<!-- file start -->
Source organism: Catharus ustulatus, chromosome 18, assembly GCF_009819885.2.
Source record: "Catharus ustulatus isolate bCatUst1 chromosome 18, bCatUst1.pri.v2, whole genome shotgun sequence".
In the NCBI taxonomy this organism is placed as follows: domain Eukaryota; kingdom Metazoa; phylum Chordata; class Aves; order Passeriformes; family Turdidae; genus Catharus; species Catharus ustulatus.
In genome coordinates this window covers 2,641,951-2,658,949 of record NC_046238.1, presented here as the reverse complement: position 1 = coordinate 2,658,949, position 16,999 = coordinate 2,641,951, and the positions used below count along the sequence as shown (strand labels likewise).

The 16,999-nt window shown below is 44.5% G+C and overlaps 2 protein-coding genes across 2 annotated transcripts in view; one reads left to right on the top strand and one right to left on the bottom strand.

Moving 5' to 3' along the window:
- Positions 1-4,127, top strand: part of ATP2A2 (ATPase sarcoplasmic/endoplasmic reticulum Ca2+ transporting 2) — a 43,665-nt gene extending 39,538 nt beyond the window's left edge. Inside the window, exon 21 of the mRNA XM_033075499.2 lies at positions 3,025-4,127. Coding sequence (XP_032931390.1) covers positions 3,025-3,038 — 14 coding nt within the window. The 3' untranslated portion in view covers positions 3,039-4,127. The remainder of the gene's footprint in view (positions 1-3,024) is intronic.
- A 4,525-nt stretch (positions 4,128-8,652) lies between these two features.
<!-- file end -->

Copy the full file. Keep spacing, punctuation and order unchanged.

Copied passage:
Source organism: Catharus ustulatus, chromosome 18, assembly GCF_009819885.2.
Source record: "Catharus ustulatus isolate bCatUst1 chromosome 18, bCatUst1.pri.v2, whole genome shotgun sequence".
In the NCBI taxonomy this organism is placed as follows: domain Eukaryota; kingdom Metazoa; phylum Chordata; class Aves; order Passeriformes; family Turdidae; genus Catharus; species Catharus ustulatus.
In genome coordinates this window covers 2,641,951-2,658,949 of record NC_046238.1, presented here as the reverse complement: position 1 = coordinate 2,658,949, position 16,999 = coordinate 2,641,951, and the positions used below count along the sequence as shown (strand labels likewise).

The 16,999-nt window shown below is 44.5% G+C and overlaps 2 protein-coding genes across 2 annotated transcripts in view; one reads left to right on the top strand and one right to left on the bottom strand.

Moving 5' to 3' along the window:
- Positions 1-4,127, top strand: part of ATP2A2 (ATPase sarcoplasmic/endoplasmic reticulum Ca2+ transporting 2) — a 43,665-nt gene extending 39,538 nt beyond the window's left edge. Inside the window, exon 21 of the mRNA XM_033075499.2 lies at positions 3,025-4,127. Coding sequence (XP_032931390.1) covers positions 3,025-3,038 — 14 coding nt within the window. The 3' untranslated portion in view covers positions 3,039-4,127. The remainder of the gene's footprint in view (positions 1-3,024) is intronic.
- A 4,525-nt stretch (positions 4,128-8,652) lies between these two features.